You can argue, of course, that Obama inherited one of the worst hands in the world. I had been a relentless critic of the Bush administration’s “stewardship” of the economy, calling repeatedly for changes to avert the disaster that I saw coming, although perhaps Gibbs hasn’t seen my CNBC meltdown. Seemed pretty prescient to me.

I, like everyone else, have made less authoritative and wrong statements in the past, but that rant still stands as something that I am sure everyone in the Bush administrations’ Treasury and Fed listened to. My calls to sell 20% of your stocks in September at Dow 11,000 and then all of your stock if you need the money for the next five years at Dow 10,000 in October, might have eluded Gibbs, too.

But Obama has undeniably made things worse by creating an atmosphere of fear and panic rather than an atmosphere of calm and hope. He’s done it by pushing a huge amount of change at a very perilous moment, by seeking to demonize the entire banking system and by raising taxes for those making more than $250,000 at the exact time when we need them to spend and build new businesses, and by revoking deductions for funds to charity that help eliminate the excess supply of homes.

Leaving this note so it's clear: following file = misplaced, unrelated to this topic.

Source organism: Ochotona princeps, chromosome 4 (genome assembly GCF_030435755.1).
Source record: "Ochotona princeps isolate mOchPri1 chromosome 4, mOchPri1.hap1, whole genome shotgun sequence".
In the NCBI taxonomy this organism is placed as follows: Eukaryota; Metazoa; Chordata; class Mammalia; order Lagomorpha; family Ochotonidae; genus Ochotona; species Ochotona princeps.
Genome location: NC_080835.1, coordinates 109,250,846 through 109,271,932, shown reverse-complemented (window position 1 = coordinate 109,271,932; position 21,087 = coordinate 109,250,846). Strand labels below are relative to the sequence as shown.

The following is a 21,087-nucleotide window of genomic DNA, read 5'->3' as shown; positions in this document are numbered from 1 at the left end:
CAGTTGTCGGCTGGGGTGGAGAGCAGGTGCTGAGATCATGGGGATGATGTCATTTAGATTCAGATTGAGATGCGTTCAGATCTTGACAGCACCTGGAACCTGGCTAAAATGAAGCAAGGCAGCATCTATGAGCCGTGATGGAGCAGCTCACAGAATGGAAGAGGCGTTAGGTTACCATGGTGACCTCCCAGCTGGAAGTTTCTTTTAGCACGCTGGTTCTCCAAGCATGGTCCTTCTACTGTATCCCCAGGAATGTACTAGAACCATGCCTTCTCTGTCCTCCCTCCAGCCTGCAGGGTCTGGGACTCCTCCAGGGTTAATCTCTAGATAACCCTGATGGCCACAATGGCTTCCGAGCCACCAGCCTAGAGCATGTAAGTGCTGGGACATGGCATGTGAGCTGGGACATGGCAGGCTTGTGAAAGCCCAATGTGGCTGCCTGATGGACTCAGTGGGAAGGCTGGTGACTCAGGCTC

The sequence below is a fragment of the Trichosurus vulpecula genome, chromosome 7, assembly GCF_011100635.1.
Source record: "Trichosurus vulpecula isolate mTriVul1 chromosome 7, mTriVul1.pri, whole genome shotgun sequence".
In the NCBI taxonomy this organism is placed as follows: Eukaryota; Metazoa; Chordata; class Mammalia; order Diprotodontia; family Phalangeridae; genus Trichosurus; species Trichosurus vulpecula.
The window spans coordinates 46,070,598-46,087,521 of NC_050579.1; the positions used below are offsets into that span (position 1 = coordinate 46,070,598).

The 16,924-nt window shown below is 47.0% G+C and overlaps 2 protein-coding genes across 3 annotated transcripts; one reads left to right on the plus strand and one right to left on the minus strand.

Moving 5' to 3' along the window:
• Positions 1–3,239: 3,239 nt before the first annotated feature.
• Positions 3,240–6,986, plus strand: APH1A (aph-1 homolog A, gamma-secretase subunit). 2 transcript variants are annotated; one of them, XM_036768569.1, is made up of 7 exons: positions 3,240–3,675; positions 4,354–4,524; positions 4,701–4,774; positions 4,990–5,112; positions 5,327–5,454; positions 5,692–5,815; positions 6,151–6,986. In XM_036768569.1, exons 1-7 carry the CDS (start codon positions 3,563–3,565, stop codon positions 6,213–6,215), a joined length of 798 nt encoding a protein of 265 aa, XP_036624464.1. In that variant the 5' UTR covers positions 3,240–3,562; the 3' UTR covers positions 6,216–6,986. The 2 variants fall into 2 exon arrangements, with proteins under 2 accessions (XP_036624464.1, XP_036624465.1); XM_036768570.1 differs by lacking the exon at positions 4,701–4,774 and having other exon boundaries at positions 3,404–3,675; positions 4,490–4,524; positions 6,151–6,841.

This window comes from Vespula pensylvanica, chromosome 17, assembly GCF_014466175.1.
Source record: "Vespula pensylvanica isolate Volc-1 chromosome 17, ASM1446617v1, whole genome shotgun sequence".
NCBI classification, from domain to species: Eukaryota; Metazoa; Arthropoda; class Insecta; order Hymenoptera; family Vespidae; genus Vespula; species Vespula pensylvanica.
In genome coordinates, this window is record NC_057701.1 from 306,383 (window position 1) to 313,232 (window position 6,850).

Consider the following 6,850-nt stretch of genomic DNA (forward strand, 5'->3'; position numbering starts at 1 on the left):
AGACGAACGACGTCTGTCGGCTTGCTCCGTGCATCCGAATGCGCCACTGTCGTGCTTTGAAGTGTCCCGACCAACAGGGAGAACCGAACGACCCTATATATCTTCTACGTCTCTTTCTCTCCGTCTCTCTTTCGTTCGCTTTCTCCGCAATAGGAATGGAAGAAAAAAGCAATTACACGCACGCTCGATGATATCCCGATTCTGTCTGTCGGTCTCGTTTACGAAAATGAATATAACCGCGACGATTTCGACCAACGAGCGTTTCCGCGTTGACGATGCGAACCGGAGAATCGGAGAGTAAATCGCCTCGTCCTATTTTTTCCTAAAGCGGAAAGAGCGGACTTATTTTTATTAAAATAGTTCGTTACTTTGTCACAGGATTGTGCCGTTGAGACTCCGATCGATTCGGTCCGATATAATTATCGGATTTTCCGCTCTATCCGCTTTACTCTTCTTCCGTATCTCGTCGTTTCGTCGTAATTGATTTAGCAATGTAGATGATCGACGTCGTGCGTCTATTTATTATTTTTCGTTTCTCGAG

We had a banking crisis coming into this regime, but now every area is in crisis. Each day is worse than the previous one for this miserable economy and while Obama’s champions cite the stimulus plan, it’s really just a hodgepodge of old Democratic pork and will not create nearly as many manufacturing or service jobs as we hoped. China’s stimulus plan is the model; ours is the parody.